Australian national airline Qantas has been rebranded and its famous kangaroo icon has been redrawn as a simplified silhouette with no arms.
Designer Marc Newson has led the project working alongside Australian consultancy Houston Group.
New look kangaroo
Newson, who has previously designed Qantas airport lounges and its A380 aircraft cabin, says that the redesign “aims to retain the fundamental essence of the flying kangaroo but also move the brand forward.”
The kangaroo is “more streamlined” and the shading behind it “gives a better sense of movement and depth” says Newson, who adds, “A silver band now extends from the tail to the rear of the fuselage to give a more premium feel.”
The new kangaroo can also be found on engine cowls in an effort to make it more prominent and identifiable.
Changing the wordmark
Meanwhile the Qantas wordmark, “which measures nearly two metres high on a 787” according to Newson, is set in a slimmer font, has been simplified and now also appears on the underside of the aircraft “so you can see that it’s the national carrier” when it flies overhead. The wordmark’s italic slant has gone and it is now in a grey hue, rather than blue.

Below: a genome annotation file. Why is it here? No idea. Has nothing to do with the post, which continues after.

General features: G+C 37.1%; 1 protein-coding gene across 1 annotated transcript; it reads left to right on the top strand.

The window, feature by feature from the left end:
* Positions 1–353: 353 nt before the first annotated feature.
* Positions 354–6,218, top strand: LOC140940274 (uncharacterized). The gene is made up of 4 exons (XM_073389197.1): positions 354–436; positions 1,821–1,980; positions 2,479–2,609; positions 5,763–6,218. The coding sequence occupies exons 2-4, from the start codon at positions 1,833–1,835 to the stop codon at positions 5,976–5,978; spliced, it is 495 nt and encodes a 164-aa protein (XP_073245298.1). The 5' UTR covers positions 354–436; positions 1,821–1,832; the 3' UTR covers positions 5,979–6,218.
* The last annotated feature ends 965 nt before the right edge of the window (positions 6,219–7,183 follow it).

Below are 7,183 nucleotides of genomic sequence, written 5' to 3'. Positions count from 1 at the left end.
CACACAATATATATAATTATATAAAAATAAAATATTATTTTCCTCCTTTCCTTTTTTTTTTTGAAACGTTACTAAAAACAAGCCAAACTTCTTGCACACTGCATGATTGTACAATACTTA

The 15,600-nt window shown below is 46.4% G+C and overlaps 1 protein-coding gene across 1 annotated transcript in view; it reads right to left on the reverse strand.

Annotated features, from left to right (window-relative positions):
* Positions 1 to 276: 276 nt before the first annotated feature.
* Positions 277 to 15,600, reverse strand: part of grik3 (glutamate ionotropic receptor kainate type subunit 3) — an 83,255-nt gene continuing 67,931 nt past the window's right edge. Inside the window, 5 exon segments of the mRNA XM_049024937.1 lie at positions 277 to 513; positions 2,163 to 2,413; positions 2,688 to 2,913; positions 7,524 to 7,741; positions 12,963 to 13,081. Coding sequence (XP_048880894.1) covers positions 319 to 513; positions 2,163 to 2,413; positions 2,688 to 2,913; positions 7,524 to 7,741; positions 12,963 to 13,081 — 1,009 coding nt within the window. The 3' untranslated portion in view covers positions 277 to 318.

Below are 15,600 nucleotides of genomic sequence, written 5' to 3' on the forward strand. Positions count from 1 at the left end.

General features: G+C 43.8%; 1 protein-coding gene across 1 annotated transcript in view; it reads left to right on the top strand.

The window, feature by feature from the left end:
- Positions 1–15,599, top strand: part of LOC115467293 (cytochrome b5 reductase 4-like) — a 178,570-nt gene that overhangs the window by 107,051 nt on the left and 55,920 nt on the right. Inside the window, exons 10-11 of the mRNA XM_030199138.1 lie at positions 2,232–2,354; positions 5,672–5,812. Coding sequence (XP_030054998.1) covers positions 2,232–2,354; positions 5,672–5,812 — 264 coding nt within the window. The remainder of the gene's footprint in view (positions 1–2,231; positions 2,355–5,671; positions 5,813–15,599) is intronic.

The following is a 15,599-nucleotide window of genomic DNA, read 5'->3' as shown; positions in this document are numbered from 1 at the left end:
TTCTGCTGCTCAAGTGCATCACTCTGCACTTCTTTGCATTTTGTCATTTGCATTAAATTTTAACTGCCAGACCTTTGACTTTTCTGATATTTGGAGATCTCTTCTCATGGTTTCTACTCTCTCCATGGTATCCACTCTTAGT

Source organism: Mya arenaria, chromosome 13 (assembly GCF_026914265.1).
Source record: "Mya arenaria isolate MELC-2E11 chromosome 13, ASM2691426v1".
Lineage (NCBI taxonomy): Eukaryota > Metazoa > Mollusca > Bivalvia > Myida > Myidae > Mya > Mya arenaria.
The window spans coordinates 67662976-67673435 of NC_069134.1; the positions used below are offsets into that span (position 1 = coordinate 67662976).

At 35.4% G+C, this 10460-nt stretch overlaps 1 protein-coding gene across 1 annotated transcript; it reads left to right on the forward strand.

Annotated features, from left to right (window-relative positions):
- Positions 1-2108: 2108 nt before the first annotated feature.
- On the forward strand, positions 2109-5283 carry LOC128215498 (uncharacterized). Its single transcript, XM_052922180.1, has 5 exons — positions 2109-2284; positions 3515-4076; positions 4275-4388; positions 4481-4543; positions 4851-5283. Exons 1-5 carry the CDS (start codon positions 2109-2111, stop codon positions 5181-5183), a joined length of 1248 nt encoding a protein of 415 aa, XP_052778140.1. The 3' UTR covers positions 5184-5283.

It is only the fifth time the kangaroo has been updated since it was introduced in 1944. The last update was in 2007 when the Airbus 380 came into service with Qantas.
A winged kangaroo, which appeared on the tail of Qantas aircraft 30 years ago, will now feature under the cockpit window next to the name of the individual aircraft.
The new look is rolling out as an aircraft livery as well as across digital assets, signage and ads. Cabin staff and pilot uniforms have already been redesigned.
Qantas’ refreshed brand has been revealed alongside the cabin designs for its new 787-9 Dreamliner craft. Business and economy class cabins have been designed by Australian industrial designer David Caon. They are based on an overall Qantas aesthetic, already established by Newson.
Qantas chief executive Alan Joyce says: “When we looked at the history, we found that the logo has always been updated around the time of a game-changing new aircraft joining the fleet.
“It’s a tradition that goes back to the Lockheed Constellation in 1947, the B747-300 in 1984 and the A380 in 2007.”